Monday, January 18th, 2021
Dead bodies in body bags. Shelves.
Continental Funeral Home driver Manuel Aguilar handles one of the COVID-19 victims kept in a mobile refrigerator outside the facility. (Robert Gauthier / Los Angeles Times)
Home » The Human Element » The Logistics of Carnage (PART 2): California funeral homes have now run out of space

The Logistics of Carnage (PART 2): California funeral homes have now run out of space

PortandTerminal.com, January 2, 2021

LOS ANGELES – Last March we published an article titled The Logistics of Carnage: How to Deal With Huge Numbers of Dead Bodies.

When the article was published we (and the rest of the world) were watching with horror as military trucks were being used to move the bodies of countless numbers of COVID-19 victims in Northern Italy.

On March 26, 2020, the day we published our article, there were 86,000 COVID-19 infections in the United States and 1,742 deaths. We wondered at the time how the country would manage as those numbers continued to grow. “What are the logistics of it from a health standpoint? Or from an emotional one vis-a-vis the survivors? This grim question is suddenly vitally important.” we asked.

Fast forward to January 2, 2021

March 2020 seems like a lifetime ago now. As of today, 350,000 people in the United States have lost their lives to COVID-19. Over 20 million have been infected according to Johns Hopkins University.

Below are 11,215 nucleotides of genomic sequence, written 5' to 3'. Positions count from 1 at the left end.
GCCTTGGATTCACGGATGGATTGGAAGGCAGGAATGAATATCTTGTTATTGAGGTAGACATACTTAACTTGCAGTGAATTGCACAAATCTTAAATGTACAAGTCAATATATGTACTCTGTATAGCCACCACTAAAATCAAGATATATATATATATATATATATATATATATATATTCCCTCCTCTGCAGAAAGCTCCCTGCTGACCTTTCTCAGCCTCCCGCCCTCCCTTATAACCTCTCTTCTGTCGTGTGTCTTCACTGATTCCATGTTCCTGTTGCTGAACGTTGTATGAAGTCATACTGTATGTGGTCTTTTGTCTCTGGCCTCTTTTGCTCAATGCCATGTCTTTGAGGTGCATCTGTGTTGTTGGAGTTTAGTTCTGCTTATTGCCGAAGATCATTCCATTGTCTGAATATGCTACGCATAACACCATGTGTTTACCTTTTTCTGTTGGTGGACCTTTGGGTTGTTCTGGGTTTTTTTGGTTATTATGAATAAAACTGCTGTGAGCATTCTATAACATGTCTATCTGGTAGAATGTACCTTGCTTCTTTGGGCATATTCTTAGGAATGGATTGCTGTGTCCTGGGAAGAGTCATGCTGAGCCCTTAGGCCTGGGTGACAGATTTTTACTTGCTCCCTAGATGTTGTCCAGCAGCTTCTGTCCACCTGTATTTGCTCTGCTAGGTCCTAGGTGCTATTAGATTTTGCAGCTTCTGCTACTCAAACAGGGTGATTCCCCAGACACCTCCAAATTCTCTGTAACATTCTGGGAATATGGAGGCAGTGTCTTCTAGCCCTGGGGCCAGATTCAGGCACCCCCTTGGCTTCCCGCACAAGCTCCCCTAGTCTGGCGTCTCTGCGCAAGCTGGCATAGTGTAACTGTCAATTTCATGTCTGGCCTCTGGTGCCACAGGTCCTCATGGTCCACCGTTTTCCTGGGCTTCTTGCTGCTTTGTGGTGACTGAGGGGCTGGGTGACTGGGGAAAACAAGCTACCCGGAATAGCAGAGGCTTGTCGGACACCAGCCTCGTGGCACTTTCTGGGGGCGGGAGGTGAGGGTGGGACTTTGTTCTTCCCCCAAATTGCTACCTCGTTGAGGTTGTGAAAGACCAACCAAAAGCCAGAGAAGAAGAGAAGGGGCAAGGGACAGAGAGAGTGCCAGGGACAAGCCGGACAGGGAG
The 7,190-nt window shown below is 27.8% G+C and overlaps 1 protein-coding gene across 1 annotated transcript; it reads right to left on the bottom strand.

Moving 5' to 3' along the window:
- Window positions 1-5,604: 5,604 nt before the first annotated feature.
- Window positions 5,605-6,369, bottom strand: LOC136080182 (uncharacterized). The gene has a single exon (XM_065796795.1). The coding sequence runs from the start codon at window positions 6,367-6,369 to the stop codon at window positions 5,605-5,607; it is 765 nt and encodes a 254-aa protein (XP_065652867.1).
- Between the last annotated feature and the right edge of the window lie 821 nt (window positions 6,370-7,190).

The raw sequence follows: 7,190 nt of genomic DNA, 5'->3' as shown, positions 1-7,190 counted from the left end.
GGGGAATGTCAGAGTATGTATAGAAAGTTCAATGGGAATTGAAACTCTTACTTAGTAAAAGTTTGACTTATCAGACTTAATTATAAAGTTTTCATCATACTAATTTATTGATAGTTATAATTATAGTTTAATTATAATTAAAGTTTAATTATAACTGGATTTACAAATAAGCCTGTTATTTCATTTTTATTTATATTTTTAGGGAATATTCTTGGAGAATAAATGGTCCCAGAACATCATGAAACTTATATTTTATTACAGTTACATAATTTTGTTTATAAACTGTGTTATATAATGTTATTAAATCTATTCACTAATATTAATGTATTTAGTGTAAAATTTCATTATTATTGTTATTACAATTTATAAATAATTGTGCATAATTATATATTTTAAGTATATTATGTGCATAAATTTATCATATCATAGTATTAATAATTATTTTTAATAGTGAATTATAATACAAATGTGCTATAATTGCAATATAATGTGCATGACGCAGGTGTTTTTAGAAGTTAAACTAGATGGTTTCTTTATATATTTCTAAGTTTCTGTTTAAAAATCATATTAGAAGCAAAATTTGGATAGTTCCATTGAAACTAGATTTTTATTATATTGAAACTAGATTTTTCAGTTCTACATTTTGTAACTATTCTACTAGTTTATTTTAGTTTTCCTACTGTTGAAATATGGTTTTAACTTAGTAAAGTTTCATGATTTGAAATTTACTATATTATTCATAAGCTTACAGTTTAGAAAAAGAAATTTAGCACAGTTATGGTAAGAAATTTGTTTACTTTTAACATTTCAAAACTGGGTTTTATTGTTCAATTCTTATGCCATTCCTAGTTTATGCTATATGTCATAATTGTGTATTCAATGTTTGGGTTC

How bad is it? Associated Press today ran an article revealing that Southern Californian funeral homes have now run out of space and are unable in many cases to accept any more victims.

“I’ve been in the funeral industry for 40 years and never in my life did I think that this could happen, that I’d have to tell a family, ‘No, we can’t take your family member,’” said Magda Maldonado, owner of Continental Funeral Home in Los Angeles.

Bob Achermann, executive director of the California Funeral Directors Association, said that the whole process of burying and cremating bodies has slowed down, including embalming bodies and obtaining death certificates. During normal times, cremation might happen within a day or two; now it takes at least a week or longer.

Achermann said that in the southern part of the state, “every funeral home I talk to says, ‘We’re paddling as fast as we can.’”

“The volume is just incredible and they fear that they won’t be able to keep up,” he said. “And the worst of the surge could still be ahead of us.”

Los Angeles County, the epicenter of the crisis in California, has surpassed 10,000 COVID-19 deaths alone. Hospitals in the area are overwhelmed, and are struggling to keep up with basics such as oxygen as they treat an unprecedented number of patients with respiratory issues. On Saturday, U.S. Army Corps of Engineers crews arrived to update some hospital’s oxygen delivery systems.

It’s feared that holiday gatherings could fuel yet another rise in cases.

Read the Associated Press’ full coverage of the situation in Southern California by clicking here.

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